German Scientists Create 800Mbps Wireless Network Using LEDs

Brad Chacos

If you listen to environmentalists and home building experts, the future of lighting lies in LEDs (Sorry to break it to you, CFL bulbs). But could LEDs also hold the key to the future of wireless home networking? Yeah, it sounds weird, but scientists at the Fraunhofer Institute for Telecommunications in Berlin got the bright idea to try and create a WLAN using nothing more than standard LED bulbs and "a few additional components." And you know what? It worked, and it worked well.

The scientists managed to create a wireless network capable of 800Mbps speed using the same red, blue, green and white LEDs that you can find in things like Christmas lights. Using white LEDs only resulted in 100Mbps speeds. They placed the LEDs on the roof and achieved 10 sq. meters of data coverage by rapidly blinking the lights on and off. Receivers can pick up the signal as long as they're in the coverage area. The network can even stream HD-quality videos with no lag or loss in quality.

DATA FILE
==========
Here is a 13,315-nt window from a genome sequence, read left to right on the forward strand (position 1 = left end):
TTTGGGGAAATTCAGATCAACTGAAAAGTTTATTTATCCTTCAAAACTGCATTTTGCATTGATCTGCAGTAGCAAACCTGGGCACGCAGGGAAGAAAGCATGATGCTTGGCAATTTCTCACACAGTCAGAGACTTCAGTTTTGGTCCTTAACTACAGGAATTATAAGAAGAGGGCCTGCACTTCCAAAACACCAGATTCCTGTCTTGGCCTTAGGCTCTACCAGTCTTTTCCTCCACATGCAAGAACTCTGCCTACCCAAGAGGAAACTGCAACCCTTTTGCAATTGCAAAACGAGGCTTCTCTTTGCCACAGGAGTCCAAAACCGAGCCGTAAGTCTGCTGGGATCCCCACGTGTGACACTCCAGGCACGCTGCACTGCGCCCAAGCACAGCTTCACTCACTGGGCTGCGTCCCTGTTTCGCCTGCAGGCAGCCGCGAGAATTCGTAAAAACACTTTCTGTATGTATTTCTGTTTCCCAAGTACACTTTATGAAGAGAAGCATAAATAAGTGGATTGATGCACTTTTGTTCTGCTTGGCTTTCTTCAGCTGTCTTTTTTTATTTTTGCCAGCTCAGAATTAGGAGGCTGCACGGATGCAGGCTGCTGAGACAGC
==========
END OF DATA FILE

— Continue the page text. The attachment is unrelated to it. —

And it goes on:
"For VLC (visible light communication) the sources of light – in this case, white-light LEDs – provide lighting for the room at the same time they transfer information," Dr. Anagnostis Paraskevopoulos explained in the facility's press release . "With the aid of a special component, the modulator, we turn the LEDs off and on in very rapid succession and transfer the information as ones and zeros. The modulation of the light is imperceptible to the human eye. A simple photo diode on the laptop acts as a receiver. The diode catches the light, electronics decode the information and translate it into electrical impulses, meaning the language of the computer."

It sounds like magic, but it suffers from one big technical drawback: whenever something comes between the LEDs and the receiver, the signal loses considerable strength. The institute says the technology would come in handy in places that require fast data transfer rates, but don't want to install new cabling and can't receive radio signals – hospitals and airplanes, for example.

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